Japanese Cryptocurrency Exchange Falls Victim of JokerSpy macOS Backdoor Attack


June 26, 2023Ravie LakshmananCryptocurrency / Endpoint Security

Cryptocurrency Exchange

An unknown cryptocurrency exchange located in Japan was the target of a new attack earlier this month to spread an Apple macOS backdoor called JokerSpy.

Elastic Security Labs, which monitors intrusions under that name Ref9134, said the attack led to the installation of Swiftbelt, a Swift-based enumeration tool inspired by the open-source utility named Seatbelt.

JokerSky was first documented by Bitdefender last week, describing it as a powerful tool designed to penetrate macOS machines.

Cyber ​​security

Very little is known about the threat actor behind the attack other than the fact that the attack leveraged a suite of programs written in Python and Swift that came with the ability to collect data and execute arbitrary commands on the compromised host.

The main component of the toolkit is a self-signed multi-architecture binary known as xcc which is designed to check FullDiskAccess and ScreenRecording permissions.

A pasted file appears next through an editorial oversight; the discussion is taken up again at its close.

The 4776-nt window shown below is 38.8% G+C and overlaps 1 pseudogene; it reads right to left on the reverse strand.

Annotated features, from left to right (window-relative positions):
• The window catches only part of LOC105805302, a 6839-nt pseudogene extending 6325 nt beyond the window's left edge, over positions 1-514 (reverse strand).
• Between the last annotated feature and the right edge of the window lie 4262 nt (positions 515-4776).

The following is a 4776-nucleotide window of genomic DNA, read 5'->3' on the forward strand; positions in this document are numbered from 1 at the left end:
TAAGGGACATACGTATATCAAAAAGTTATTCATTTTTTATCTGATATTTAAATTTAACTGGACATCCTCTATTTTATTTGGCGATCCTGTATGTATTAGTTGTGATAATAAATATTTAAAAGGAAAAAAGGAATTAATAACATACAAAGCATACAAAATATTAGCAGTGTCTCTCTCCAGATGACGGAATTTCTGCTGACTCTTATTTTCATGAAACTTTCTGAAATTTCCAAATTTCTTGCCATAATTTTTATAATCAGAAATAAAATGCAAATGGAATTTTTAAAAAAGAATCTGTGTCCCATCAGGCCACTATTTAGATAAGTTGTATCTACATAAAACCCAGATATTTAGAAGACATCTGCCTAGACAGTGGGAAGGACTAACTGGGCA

The file is signed as XProtectCheck, indicating an attempt to masquerade as XProtectbuilt-in antivirus technology in macOS that uses signature-based detection rules to remove malware from already infected hosts.

In the incidents analyzed by Elastic, xcc builds were followed by threat actors “attempting to bypass TCC permissions by creating their own TCC database and try to replace the existing one.”

“On June 1, a new Python-based tool was seen running from the same directory as xcc and used to execute the open-source macOS post-exploit enumeration tool known as Swiftbelt,” security researchers Colson Wilhoit, Salim Bitam, Seth Goodwin, told Andrew Pease. , and Ricardo Ungureanu.

The attack targeted a major Japan-based cryptocurrency service provider focused on exchanging assets for trading Bitcoin, Ethereum and other common cryptocurrencies. The name of the company was not disclosed.

Cyber ​​security

The xcc binary, for its part, was launched via Bash via three different applications named IntelliJ IDEA, iTerm (a terminal emulator for macOS), and Visual Studio Code, indicating that backdoored versions of software development software were likely used to gain early access.

Another important module installed as part of the attack was, a Python implant used as a conduit for delivering other post-exploit tools such as Swiftbelt.

“Unlike other enumeration methods, Swiftbelt calls Swift code to avoid creating command-line artifacts,” the researchers said. Notably, the xcc variant is also written using Swift.

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